Humanitarian focus: New Engineering Minor at ANU

Sunset over rice fields South East Asia
Wednesday 6 February 2019

The ANU College of Engineering and Computer Science is now offering students a minor in Humanitarian Engineering. The program commences for study in 2019.

Humanitarian Engineering is an emerging field that focuses on using engineering to work with disadvantaged, marginalised and vulnerable individuals and communities both domestically and internationally.

The minor will adopt a multidisciplinary approach to problem solving, and focus on using Engineering principles to drive positive societal outcomes. ANU is at the forefront of the discipline, and was the first university to develop a later year humanitarian engineering course as an elective in 2015, which is now part of the minor. The minor will be one of only a handful of award programs in the area across Australia.

Jeremy Smith, lecturer and program convener, said that while ANU has previously offered many Humanitarian Engineering opportunities, having a formal minor will “give more of a structured pathway for students to think about how their engineering and technology can have a positive impact on human well-being and quality of life, particularly for marginalised and vulnerable communities, both in Australia and overseas".

Smith said students who study the minor can expect to have the opportunity to collaborate and engage with students across the campus, including environmental science, development studies and Asia Pacific studies.

"One of the biggest strengths of ANU is that in those areas we have world class researchers and academics and international collaborations, so it’s tapping into the globally recognised expertise of the ANU".

According to Smith, the skills that students have gained are transferrable to all areas of engineering.

"What we're finding is students that have been involved with Humanitarian Engineering opportunities feel they are more employable for any engineering role, regardless of if it's got a humanitarian or development focus or not".

The Humanitarian Engineering electives have traditionally attracted a diverse cohort, reaching 40-45% women, which is one of the few programs that is close to reaching the College's strategic initiative of reaching a 50/50 gender split.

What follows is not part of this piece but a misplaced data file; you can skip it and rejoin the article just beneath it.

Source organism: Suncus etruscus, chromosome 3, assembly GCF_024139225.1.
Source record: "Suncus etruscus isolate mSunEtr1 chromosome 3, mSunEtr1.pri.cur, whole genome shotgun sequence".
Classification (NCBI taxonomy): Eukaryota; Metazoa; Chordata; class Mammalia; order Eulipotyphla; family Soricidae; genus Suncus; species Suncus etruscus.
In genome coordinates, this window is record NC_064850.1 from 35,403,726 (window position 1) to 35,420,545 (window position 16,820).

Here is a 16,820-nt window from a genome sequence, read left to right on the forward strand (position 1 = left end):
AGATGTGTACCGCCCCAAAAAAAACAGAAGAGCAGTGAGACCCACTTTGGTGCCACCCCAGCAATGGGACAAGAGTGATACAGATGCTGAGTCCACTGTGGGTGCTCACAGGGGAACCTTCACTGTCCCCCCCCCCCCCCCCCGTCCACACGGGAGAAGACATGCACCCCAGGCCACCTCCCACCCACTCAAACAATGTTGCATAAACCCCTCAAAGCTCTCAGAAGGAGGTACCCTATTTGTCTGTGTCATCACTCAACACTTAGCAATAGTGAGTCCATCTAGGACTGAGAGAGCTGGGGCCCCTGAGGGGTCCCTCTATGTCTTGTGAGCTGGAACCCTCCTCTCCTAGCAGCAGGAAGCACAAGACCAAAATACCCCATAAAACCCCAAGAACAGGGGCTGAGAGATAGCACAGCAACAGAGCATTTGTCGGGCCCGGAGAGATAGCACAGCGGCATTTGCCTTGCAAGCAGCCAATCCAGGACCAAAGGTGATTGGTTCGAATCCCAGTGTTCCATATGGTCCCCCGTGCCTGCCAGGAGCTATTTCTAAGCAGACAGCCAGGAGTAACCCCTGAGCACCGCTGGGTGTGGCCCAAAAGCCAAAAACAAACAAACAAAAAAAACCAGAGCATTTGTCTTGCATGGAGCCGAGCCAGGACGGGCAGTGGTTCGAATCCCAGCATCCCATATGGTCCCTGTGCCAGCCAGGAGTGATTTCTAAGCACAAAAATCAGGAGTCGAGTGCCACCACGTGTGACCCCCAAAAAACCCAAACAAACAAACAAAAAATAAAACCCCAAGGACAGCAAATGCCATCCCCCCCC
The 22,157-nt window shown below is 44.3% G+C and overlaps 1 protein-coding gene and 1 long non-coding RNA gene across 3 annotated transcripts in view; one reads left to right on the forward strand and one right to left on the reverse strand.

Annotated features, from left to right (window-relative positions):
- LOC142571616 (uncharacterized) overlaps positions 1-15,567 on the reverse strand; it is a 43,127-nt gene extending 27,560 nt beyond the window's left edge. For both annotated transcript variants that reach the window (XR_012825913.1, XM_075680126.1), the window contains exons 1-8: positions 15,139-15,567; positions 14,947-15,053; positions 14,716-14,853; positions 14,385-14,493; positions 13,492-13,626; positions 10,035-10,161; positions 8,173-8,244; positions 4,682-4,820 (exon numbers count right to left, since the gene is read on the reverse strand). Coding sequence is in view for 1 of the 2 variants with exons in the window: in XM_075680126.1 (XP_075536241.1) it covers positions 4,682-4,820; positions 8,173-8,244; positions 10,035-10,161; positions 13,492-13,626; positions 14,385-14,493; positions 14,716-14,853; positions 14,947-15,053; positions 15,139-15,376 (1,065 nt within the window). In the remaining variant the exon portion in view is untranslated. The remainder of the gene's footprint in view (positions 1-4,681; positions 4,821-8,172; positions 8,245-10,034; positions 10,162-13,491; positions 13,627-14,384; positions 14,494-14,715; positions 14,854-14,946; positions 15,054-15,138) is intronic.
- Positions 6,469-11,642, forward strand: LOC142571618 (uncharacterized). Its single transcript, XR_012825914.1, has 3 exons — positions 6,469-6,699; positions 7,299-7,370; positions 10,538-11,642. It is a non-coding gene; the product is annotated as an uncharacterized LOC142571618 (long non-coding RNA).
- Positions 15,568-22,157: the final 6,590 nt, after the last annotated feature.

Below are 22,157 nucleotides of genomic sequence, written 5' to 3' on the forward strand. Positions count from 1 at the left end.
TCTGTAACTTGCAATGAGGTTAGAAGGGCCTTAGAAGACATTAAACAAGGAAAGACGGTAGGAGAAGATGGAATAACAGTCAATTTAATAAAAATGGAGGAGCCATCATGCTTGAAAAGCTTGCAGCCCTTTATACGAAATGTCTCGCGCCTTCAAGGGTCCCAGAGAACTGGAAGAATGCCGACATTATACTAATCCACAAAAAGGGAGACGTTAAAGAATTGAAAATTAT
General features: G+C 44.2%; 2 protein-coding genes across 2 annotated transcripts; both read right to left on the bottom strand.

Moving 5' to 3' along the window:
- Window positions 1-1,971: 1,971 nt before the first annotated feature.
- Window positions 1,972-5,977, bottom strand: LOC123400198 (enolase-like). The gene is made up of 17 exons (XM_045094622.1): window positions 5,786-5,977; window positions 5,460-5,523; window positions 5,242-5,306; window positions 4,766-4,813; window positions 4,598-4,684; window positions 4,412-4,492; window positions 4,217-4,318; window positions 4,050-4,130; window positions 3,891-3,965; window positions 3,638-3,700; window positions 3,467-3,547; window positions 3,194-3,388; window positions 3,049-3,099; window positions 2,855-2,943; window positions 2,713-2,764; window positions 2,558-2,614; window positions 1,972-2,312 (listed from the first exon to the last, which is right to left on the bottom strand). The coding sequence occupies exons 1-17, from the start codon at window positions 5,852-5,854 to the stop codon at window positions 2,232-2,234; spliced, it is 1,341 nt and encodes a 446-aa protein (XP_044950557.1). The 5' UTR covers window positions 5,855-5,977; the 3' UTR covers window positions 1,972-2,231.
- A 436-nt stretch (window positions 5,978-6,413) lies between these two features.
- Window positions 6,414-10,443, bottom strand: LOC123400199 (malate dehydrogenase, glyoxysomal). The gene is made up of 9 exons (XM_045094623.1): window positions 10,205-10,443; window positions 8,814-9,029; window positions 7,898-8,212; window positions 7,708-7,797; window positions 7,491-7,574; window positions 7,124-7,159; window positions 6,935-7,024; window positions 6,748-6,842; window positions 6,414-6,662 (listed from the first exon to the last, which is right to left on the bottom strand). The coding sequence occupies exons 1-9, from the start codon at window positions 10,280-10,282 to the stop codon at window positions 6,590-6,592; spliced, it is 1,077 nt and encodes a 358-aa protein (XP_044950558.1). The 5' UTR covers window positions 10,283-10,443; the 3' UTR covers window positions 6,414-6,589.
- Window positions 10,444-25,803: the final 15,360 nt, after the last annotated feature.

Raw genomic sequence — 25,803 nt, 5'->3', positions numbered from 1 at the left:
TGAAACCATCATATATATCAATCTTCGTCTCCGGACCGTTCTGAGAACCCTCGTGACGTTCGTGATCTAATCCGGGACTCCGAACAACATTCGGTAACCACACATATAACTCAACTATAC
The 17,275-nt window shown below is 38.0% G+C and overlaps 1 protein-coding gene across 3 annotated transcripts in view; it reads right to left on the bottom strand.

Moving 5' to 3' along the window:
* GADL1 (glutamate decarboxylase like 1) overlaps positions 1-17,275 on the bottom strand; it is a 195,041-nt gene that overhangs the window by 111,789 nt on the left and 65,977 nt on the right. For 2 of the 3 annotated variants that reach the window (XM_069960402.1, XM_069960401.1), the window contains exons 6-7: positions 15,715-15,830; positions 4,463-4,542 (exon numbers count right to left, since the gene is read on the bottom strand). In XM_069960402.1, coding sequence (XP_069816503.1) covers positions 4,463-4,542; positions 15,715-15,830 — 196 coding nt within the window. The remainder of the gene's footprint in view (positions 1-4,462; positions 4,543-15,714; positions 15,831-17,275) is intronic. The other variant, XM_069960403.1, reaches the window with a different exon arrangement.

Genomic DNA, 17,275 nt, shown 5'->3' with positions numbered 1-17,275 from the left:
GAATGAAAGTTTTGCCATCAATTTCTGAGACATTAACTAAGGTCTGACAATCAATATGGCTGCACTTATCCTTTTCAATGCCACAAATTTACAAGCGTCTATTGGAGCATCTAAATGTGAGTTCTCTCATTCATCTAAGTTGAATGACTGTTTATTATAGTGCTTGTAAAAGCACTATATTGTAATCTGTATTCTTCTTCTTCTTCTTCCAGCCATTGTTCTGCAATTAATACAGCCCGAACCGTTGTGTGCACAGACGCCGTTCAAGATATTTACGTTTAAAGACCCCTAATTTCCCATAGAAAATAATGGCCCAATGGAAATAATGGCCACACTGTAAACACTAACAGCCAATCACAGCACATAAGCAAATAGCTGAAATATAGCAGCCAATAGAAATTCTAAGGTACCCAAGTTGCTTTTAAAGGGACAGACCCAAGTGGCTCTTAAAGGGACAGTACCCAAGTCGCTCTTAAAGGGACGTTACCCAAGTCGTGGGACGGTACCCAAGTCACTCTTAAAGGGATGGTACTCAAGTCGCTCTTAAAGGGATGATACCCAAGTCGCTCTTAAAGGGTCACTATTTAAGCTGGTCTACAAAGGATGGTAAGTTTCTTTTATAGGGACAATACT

Within the minor there are many opportunities for students to study and work overseas, and put their skills into practice. The University has partnered with for-purpose organisations such as Engineers Without Borders Australia (EWB) and Unbound Academy, providing opportunities for students to undertake international Design Summits. Lucy Steadman was just one on them.

These opportunities are often supported by programs such as the Federal Government Department of Foreign Affairs New Colombo Plan, with scholarships available until 2022.

Thomas Larkin, a final year Engineering/Arts student said that completing an EWB Design summit in Cambodia, as well as his honours project in Papua New Guinea opened his eyes to the possibilities of human centred design.

"I went into that experience thinking it was going to be more about me using my Engineering skillset to help disadvantaged communities in Cambodia, but what I learnt over the two weeks there was that it was a lot more about them teaching us how to behave as human centred designers".

During his time overseas, he managed to develop his capabilities in a ‘real world’ environment.

"One of the big things I've been able to get out of it is developing not only design skills, but also project management and communication. I think being able to have that cross cultural communication and managing many clients from diverse backgrounds, as well as clients that might be all over the world is a valuable skill”.

 

Updated:  10 February 2019/Responsible Officer:  Dean, CECS/Page Contact:  CECS Marketing